Ian and Margaret's RV Adventures travel blog

Gabbing over dinner -- setting the theme for the week.

An interesting sculpture -- auto parts recycling at its most creative. I...

A silly photographer shot.

Gorgeous cherries still on the tree -- I suspect they won't be...

The sun peeks over the mountain and through the fog -- the...

Within minutes, this was the sight.

Sunrise over Lake McDonald.

More daybreak at the Lake.

Dead trees at an overlook -- I love dead trees.

Upper McDonald Creek Falls -- fog in the distance.

Rushing water over the rocks at the Upper McDonald Creek Falls overlook.

The lobby at Lake McDonald Lodge -- beautiful rustic style.

A close-up of the lights -- I loved these.

Back on the road, this was all about the clouds.

And more clouds -- these look almost ghostly.

And layers of textures.

A field of glacier lilies near the Logan Pass Visitor Center.

The waves were kicking up at the lakeside marina in Apgar Village.

Boats safely beached.

Ian's new friend, Chip. The best (well, only) wildlife shot of the...

After three nights on the road (lovely campgrounds all – wish we could have spent more time in some of them) we arrived in Polson MT at the Eagle Nest RV Resort. We had arranged to meet Linda Davey and Steven Dempsey there for a week of exploring, photographing and fun. Linda and Steven are “wannabe” full-time RVers who are waiting for their teen-aged kids to finish high school before buying their dream rig and going on the road. We’ve been following each others’ adventures on the road for a while and when we realized that we were going to be in the same area where they were planning a short vacation stay, we decided it was time to meet in person. They got there a few days before we did, so they had a chance to relax and figure out what was going on in the area.

When we arrived, Ian was in the office checking in and I was sitting in the truck waiting for him, when I spotted Steven (whom I recognized from pictures on their travel blog) on his way out. He recognized our rig as well, so stopped and said he was on the way to pick up Bloody Mary supplies and we were invited to their place for a mid-day libation as soon as we got settled in. With that wonderful - and welcoming - introduction began a week of fun and getting to know these two wacky but solid people. If you don’t already know about their travel blog, you should check it out. They wrote every day (thus, I might add, making me feel seriously behind in my blogging duties); I can’t even begin to repeat all the details of every activity-packed day, so I’m just going to hit the highlights and attach lots of pictures.

After getting to know each other over drinks, more drinks and dinner (provided by Linda and Steven and delicious) we agreed to make Monday a low-key day. We needed to do some shopping and they had some chores to do, but in mid-afternoon we headed out for a drive along the east side of Flathead Lake. Flathead Lake is the largest natural freshwater lake in the western contiguous United States – larger than Lake Tahoe. It’s the center of all activity around this part of the state – surrounded by resorts, cabins, marinas, summer homes and, on the east side, what seems like hundreds of cherry orchards. I guess we should have expected cherries this time of year, but we really hadn’t thought about it – well, around here it’s hard to think of anything else. Every corner has a little stand, there are a couple of “pick them yourself” places, cherries (and huckleberries, which weren’t a surprise) are on the menu in every restaurant – one night Steven and Ian even tried surprisingly good cherry ale! So we drove around the small towns, stopped at a couple of state park areas to get up close and personal with the lake (it was chilly, I’m told) and just generally got the lay of the land. We did stop at one cherry orchard (one of the “pick them yourself” places) which was closed so that I could get some cherry photos – that’s actually how I like them best, although we do have some in the refrigerator that are nice for the occasional snack.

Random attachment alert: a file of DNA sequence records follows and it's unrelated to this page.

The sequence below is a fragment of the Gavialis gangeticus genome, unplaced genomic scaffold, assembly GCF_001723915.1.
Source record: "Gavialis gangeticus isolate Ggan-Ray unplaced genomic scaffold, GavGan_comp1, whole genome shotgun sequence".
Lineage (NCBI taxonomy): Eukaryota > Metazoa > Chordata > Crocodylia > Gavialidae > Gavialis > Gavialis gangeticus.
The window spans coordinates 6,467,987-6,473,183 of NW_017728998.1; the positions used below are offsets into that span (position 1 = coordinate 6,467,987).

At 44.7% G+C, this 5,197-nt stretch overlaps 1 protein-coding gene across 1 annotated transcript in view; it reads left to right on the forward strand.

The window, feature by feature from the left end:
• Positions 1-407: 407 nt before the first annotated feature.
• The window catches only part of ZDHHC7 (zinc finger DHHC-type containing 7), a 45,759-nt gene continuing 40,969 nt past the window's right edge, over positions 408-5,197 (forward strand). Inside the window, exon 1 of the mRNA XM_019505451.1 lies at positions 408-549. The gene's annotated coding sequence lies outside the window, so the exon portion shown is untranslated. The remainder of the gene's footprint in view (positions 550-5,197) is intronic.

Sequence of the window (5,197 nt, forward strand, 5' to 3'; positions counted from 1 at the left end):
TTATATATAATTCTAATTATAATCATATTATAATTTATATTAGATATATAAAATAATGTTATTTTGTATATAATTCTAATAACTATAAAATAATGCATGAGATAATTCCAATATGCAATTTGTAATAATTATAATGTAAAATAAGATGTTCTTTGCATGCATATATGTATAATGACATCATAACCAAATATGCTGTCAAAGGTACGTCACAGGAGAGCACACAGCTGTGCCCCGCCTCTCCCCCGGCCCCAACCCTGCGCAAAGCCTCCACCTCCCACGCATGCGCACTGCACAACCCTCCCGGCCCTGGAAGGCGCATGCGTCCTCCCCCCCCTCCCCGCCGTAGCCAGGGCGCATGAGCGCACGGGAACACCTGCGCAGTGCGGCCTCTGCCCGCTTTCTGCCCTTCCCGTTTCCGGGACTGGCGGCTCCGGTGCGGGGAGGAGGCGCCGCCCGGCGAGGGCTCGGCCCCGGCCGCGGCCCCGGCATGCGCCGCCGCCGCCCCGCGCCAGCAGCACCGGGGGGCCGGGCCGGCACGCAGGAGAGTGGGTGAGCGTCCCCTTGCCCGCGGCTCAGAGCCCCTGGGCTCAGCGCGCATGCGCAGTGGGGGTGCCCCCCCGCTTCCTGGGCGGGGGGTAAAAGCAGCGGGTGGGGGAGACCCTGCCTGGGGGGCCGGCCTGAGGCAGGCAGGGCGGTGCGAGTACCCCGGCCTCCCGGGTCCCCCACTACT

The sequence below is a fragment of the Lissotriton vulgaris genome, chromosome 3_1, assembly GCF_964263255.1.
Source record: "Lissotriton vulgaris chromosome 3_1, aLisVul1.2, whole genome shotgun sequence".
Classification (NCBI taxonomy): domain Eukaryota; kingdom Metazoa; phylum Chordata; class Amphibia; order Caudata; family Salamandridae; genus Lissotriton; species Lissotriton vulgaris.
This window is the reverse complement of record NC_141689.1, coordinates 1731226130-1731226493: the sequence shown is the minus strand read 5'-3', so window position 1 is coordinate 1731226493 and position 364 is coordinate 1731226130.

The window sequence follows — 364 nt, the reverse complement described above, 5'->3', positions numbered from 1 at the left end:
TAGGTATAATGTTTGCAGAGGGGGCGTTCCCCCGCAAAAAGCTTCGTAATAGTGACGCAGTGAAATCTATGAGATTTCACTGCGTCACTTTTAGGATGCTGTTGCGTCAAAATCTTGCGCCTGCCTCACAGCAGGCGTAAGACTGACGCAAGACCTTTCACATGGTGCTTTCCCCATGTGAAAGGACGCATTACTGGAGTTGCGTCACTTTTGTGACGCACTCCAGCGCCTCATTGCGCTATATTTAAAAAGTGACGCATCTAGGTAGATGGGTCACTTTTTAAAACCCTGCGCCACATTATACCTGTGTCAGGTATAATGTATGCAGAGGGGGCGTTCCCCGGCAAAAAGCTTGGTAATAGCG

Tuesday morning we arose at the incredible for us) hour of 4:15 (a.m. – who knew there was life at that hour!) so that we could be ready and waiting at the curb, all our camera gear at our feet, for Linda and Steven to pick us up for our planned day at Glacier National Park. It’s about an hour-and-a-half drive up there and we wanted to be there for the sunrise. Linda drove, which was nice, because I don’t think either Ian or I would have been able to follow a straight road at that hour, and we did, in fact, see the sun actually rise over a mountain. Linda, being used to this sort of thing, stopped their Yukon SUV on the proverbial dime and we all hopped out to catch the dramatic sight of the sun burning through the fog and rising over the mountain. Cool. And, even I have to admit, worth being up that early.